Edmund Wilson Essays

Edmund Wilson Essays-37
Wilson recorded the cutting of school budgets in Detroit, of wages in Flint, Michigan, rising suicides in San Diego, and working people starving everywhere.His was a stylistic documentation, as if Balzac and Zola had become reporters.As all about us has risen, in journals like associated with the early Wilson, a complacent and ugly liberalism which sanctions war crimes, torture and a collapsing of ancient civilizations under the boots of American marines, it would be good to see how it all began, and find out whether it could have ended differently.

Wilson recorded the cutting of school budgets in Detroit, of wages in Flint, Michigan, rising suicides in San Diego, and working people starving everywhere.His was a stylistic documentation, as if Balzac and Zola had become reporters.As all about us has risen, in journals like associated with the early Wilson, a complacent and ugly liberalism which sanctions war crimes, torture and a collapsing of ancient civilizations under the boots of American marines, it would be good to see how it all began, and find out whether it could have ended differently.

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The young Wilson of these volumes is very different from a man of letters, the pose Wilson projected in old age. Mencken, his contemporary, Wilson found in magazines a means to engage and shape a following open to fresh directions in thought and literary expression, especially when delivered by a sleek, new type of publication employing stylish photography, attractive graphic design and an intimate style of address to readers.

He was in the twenties and the thirties the most engaged of intellectuals, more like Albert Camus than Samuel Johnson, a whirlwind of activity, a “journalist and writer,” as he liked to think of himself. In his early reviews, Edmund Wilson displayed a wonderful trust sorely lacking in contemporary criticism—trust in the intelligence and interest of his audience, and dislike of the literary pretensions and genteel ways of America’s patrician elite and the nouveau riches, “the boobocracy” as Mencken aptly named them.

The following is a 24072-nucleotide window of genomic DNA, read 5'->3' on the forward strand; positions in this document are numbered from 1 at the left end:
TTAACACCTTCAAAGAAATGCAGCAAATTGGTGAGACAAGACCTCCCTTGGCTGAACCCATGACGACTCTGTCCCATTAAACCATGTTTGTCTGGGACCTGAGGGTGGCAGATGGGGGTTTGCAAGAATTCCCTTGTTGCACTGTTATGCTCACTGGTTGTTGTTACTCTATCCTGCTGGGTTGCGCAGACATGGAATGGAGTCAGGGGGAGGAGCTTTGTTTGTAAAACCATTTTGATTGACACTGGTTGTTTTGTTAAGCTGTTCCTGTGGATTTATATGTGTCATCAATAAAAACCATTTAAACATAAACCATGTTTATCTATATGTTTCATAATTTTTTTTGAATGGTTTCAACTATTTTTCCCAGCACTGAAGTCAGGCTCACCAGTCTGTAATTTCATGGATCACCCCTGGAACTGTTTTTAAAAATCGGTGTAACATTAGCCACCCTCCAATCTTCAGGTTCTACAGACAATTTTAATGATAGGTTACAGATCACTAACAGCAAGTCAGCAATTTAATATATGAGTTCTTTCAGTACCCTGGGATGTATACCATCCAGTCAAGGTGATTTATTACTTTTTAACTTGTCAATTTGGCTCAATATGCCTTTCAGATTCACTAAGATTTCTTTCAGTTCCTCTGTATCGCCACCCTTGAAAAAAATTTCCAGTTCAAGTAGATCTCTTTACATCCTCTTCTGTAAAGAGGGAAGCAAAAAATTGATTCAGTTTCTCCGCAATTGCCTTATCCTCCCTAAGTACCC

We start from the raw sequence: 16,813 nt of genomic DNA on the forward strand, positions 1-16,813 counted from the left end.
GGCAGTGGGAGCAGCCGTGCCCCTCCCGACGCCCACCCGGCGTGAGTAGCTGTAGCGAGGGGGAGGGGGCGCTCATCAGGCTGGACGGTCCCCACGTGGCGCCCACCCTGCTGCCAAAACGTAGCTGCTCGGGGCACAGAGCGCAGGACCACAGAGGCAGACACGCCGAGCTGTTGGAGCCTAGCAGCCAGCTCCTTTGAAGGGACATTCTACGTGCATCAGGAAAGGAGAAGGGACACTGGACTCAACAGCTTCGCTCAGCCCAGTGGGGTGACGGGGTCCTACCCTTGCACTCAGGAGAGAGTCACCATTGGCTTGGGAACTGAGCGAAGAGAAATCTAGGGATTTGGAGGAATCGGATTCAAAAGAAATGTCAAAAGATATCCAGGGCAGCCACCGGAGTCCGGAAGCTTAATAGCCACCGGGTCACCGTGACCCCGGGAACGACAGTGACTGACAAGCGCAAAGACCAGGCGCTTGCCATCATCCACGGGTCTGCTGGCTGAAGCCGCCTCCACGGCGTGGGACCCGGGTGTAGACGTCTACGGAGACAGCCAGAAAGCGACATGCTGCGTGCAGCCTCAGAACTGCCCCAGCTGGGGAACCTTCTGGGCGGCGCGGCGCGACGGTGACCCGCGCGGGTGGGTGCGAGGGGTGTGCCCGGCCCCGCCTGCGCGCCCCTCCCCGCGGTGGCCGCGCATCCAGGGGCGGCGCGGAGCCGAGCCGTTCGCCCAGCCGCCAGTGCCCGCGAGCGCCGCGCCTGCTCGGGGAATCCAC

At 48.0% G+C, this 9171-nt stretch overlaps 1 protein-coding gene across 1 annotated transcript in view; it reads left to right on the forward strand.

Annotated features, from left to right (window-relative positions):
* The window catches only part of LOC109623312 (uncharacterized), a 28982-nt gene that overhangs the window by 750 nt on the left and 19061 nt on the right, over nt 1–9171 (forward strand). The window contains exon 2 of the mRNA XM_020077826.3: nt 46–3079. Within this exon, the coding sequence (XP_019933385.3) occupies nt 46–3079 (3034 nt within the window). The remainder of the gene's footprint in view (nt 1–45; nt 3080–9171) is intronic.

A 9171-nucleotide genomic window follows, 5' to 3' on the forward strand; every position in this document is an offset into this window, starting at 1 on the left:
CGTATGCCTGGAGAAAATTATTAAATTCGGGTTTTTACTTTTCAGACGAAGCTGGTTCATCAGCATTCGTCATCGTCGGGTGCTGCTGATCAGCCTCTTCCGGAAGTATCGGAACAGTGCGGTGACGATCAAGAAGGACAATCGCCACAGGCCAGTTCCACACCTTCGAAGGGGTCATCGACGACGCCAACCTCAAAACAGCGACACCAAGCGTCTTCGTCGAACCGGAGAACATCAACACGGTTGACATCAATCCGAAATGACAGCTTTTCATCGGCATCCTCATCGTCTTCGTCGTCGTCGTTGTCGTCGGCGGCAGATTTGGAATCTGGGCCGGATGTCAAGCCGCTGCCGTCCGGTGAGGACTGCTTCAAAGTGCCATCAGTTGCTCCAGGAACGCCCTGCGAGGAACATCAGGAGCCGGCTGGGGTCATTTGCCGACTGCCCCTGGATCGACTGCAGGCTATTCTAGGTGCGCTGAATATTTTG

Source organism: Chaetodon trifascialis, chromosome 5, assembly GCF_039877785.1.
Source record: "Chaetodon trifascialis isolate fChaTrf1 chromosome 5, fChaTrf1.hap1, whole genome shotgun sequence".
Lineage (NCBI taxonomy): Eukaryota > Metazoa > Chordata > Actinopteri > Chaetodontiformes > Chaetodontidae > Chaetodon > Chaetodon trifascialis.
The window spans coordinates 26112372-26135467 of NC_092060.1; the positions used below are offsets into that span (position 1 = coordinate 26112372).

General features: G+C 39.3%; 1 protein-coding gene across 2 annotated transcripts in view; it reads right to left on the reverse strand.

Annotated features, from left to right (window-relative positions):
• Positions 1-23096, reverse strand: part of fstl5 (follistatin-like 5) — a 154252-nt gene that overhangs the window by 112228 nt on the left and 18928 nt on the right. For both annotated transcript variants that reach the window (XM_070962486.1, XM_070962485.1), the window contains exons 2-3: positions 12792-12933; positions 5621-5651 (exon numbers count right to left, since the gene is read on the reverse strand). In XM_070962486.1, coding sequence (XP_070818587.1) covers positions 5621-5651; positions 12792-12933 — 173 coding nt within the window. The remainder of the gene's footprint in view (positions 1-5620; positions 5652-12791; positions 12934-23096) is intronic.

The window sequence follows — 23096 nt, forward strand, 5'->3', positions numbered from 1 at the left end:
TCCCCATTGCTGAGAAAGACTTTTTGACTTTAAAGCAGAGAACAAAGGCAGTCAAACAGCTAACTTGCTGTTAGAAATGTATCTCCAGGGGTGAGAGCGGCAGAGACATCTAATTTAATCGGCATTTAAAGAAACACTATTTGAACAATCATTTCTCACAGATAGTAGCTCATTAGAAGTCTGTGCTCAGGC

It would have been a typical stepping-stone to political power had he not come down with a debilitating depression that afflicted his son as well at various times in his life.

In 1925, carrying on the progressive family tradition, Wilson joined as editor and writer for the newly founded , the magazine an attempt to give voice to a more sophisticated and newly rich middle-class which elbowed out the patricians with a social conscience of an earlier age, like Wilson’s father.

In his sunset years, Wilson seduced age-appropriate women in the first ranks of literary and cultural life, and dwelt on obscure personal interests ranging from forgotten American Civil War literature and Canadian literature before there was much of it, to Iroquois land claims and the Dead Sea Scrolls.

He was studying Hungarian at the end of his life to read Endre Ady in the original.

He dropped literary criticism as his main area of activity and instead employed his not inconsiderable skills as a writer to report political and historical events.

Wilson joined the Solidarity Express to Harlan County during the great miners’ strike and attended the trial of the Scottsboro boys.

Cutting wit and advanced tastes did not cut it any more.

Like Washington Irving’s Ichabod Crane, Edmund Wilson, under the pressure of the times, got on his horse and rode off in all directions.

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